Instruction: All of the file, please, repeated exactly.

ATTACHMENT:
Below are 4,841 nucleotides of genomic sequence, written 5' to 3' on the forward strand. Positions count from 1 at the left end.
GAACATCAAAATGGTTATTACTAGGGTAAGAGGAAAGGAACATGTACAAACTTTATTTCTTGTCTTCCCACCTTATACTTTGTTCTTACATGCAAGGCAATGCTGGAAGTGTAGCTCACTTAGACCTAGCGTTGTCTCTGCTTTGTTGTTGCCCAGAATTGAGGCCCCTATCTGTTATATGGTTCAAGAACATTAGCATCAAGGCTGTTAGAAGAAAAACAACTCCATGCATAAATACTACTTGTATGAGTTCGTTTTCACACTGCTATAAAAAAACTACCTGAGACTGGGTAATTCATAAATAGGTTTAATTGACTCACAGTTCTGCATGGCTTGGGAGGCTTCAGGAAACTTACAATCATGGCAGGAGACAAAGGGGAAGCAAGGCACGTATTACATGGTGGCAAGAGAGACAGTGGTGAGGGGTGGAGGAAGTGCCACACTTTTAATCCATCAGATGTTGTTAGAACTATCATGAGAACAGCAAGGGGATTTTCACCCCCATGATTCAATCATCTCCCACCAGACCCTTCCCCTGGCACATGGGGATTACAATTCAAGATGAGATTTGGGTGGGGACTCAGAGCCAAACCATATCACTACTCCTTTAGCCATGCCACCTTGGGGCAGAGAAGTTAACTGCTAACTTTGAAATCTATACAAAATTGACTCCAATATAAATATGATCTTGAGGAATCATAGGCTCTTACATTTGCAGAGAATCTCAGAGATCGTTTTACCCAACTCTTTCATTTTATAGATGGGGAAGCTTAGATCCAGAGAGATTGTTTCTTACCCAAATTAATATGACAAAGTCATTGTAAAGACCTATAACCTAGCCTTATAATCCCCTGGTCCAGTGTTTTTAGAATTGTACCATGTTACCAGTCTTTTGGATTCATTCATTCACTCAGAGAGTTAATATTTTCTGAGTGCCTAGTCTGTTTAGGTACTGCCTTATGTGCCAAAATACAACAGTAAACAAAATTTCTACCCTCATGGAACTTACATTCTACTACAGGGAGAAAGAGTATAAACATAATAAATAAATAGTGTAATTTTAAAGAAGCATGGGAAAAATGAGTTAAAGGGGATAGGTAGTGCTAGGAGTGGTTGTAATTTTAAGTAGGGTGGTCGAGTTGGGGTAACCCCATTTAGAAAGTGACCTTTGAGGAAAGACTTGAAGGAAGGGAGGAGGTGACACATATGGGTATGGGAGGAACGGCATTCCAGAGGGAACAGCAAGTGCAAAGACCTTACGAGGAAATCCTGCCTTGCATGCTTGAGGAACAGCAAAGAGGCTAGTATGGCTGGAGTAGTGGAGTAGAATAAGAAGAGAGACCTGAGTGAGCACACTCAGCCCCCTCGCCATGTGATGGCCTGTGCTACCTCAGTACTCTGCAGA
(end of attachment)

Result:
Below are 4,841 nucleotides of genomic sequence, written 5' to 3' on the forward strand. Positions count from 1 at the left end.
GAACATCAAAATGGTTATTACTAGGGTAAGAGGAAAGGAACATGTACAAACTTTATTTCTTGTCTTCCCACCTTATACTTTGTTCTTACATGCAAGGCAATGCTGGAAGTGTAGCTCACTTAGACCTAGCGTTGTCTCTGCTTTGTTGTTGCCCAGAATTGAGGCCCCTATCTGTTATATGGTTCAAGAACATTAGCATCAAGGCTGTTAGAAGAAAAACAACTCCATGCATAAATACTACTTGTATGAGTTCGTTTTCACACTGCTATAAAAAAACTACCTGAGACTGGGTAATTCATAAATAGGTTTAATTGACTCACAGTTCTGCATGGCTTGGGAGGCTTCAGGAAACTTACAATCATGGCAGGAGACAAAGGGGAAGCAAGGCACGTATTACATGGTGGCAAGAGAGACAGTGGTGAGGGGTGGAGGAAGTGCCACACTTTTAATCCATCAGATGTTGTTAGAACTATCATGAGAACAGCAAGGGGATTTTCACCCCCATGATTCAATCATCTCCCACCAGACCCTTCCCCTGGCACATGGGGATTACAATTCAAGATGAGATTTGGGTGGGGACTCAGAGCCAAACCATATCACTACTCCTTTAGCCATGCCACCTTGGGGCAGAGAAGTTAACTGCTAACTTTGAAATCTATACAAAATTGACTCCAATATAAATATGATCTTGAGGAATCATAGGCTCTTACATTTGCAGAGAATCTCAGAGATCGTTTTACCCAACTCTTTCATTTTATAGATGGGGAAGCTTAGATCCAGAGAGATTGTTTCTTACCCAAATTAATATGACAAAGTCATTGTAAAGACCTATAACCTAGCCTTATAATCCCCTGGTCCAGTGTTTTTAGAATTGTACCATGTTACCAGTCTTTTGGATTCATTCATTCACTCAGAGAGTTAATATTTTCTGAGTGCCTAGTCTGTTTAGGTACTGCCTTATGTGCCAAAATACAACAGTAAACAAAATTTCTACCCTCATGGAACTTACATTCTACTACAGGGAGAAAGAGTATAAACATAATAAATAAATAGTGTAATTTTAAAGAAGCATGGGAAAAATGAGTTAAAGGGGATAGGTAGTGCTAGGAGTGGTTGTAATTTTAAGTAGGGTGGTCGAGTTGGGGTAACCCCATTTAGAAAGTGACCTTTGAGGAAAGACTTGAAGGAAGGGAGGAGGTGACACATATGGGTATGGGAGGAACGGCATTCCAGAGGGAACAGCAAGTGCAAAGACCTTACGAGGAAATCCTGCCTTGCATGCTTGAGGAACAGCAAAGAGGCTAGTATGGCTGGAGTAGTGGAGTAGAATAAGAAGAGAGACCTGAGTGAGCACACTCAGCCCCCTCGCCATGTGATGGCCTGTGCTACCTCAGTACTCTGCAGA